The federal government has enacted a ban on text messaging for drivers of all large commercial trucks and buses to prevent potentially deadly and catastrophic traffic accidents.
The ban goes into effect immediately, and drivers who violate the ban could find themselves hit with fines of up to $2,750. This law follows a similar prohibition against “texting” by all drivers of federal vehicles that went into effect in December.
The prohibition, announced earlier this month by Transportation Secretary Ray LaHood, comes after a Virginia Tech Transportation Institute study this fall found that tasks that drew the drivers’ eyes away from the road ahead of them significantly increased the risk of an accident. The study was compiled from several driving studies conducted by the institute, and the collected data equaled about six million miles of driving.
Heavy vehicle and truck drivers were 23.2 times more likely than a non-distracted driver to have a truck accident if they were texting, 6.7 times as likely to crash while reaching for, or using, an electronic device, and 5.9 times as likely to have an accident while dialing on a cell phone.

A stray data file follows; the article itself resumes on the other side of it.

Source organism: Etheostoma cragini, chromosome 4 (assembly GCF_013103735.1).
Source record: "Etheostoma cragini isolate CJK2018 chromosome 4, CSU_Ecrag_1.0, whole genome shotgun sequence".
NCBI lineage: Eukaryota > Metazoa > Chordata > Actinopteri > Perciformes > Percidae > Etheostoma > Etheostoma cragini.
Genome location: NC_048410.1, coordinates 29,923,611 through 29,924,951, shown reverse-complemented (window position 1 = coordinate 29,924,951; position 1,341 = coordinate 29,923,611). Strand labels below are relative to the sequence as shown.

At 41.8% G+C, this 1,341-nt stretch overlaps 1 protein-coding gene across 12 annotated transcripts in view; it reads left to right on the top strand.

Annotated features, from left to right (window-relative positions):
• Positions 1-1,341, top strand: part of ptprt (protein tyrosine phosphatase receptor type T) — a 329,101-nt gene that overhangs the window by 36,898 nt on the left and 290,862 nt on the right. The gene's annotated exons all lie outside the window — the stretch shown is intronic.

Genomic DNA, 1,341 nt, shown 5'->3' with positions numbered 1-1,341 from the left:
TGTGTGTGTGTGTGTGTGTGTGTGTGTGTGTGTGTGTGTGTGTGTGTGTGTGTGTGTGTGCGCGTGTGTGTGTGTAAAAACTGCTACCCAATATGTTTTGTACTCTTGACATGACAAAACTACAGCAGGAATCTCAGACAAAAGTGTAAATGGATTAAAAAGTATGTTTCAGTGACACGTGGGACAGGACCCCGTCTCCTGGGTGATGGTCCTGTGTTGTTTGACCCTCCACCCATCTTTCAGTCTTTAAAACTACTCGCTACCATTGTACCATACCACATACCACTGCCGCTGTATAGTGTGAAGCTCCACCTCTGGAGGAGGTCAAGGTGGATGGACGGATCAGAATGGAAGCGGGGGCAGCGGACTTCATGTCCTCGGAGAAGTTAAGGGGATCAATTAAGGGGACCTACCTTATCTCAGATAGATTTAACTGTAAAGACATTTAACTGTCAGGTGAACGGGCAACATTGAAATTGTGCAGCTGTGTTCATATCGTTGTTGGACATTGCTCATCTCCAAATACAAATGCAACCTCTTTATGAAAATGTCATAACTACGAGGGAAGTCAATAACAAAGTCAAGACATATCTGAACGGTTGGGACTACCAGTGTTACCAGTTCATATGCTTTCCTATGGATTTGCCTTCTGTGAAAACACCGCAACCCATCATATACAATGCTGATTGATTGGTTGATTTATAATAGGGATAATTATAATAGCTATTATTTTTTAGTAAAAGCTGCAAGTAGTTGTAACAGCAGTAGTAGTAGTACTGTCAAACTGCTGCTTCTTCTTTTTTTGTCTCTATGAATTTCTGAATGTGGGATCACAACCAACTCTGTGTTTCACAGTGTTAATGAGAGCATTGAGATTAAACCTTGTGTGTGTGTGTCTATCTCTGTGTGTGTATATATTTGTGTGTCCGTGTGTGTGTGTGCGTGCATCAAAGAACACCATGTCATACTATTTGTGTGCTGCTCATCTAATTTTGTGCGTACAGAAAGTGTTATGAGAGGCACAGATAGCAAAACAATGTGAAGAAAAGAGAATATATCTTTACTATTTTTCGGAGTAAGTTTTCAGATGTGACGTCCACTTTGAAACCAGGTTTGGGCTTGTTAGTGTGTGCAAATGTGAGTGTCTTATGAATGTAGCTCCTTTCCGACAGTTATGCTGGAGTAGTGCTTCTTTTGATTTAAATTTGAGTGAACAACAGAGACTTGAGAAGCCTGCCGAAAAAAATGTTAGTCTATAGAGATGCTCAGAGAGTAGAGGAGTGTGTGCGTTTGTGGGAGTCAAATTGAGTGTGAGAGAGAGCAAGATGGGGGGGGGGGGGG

Drivers of light vehicles and cars were at much less risk of having an accident, but still faced a 2.8 times greater risk of crashing while dialing a cell phone than a non-distracted driver and were 1.4 times more likely to crash while reaching for an object and 1.3 times as likely to have an auto accident while talking on the cell phone.
On October 1, Maryland became the 10th state to make it illegal for any driver operating a motor vehicle to send a text message and the 18th state to enact some kind of law restricting text messaging while driving. On the same day, President Barack Obama issued an executive order banning text messaging by federal workers operating government vehicles, or driving their own vehicles on government business. The senate is also weighing new legislation that would force all 50 states to enact texting bans, or potentially lose millions of dollars in federal funding.
In late July, four Democratic Senators introduced legislation that would give states two years to enact new laws banning text messaging and sending e-mail messages while driving. Those states that fail to do so would lose 25% of their highway funding each year they had no such law, until they lost the entirety of their funding. The legislation was introduced as AAA has ramped up efforts calling for a nationwide ban on ‘texting while driving’ and other cell phone-related activities that they refer to as ‘distracted driving.’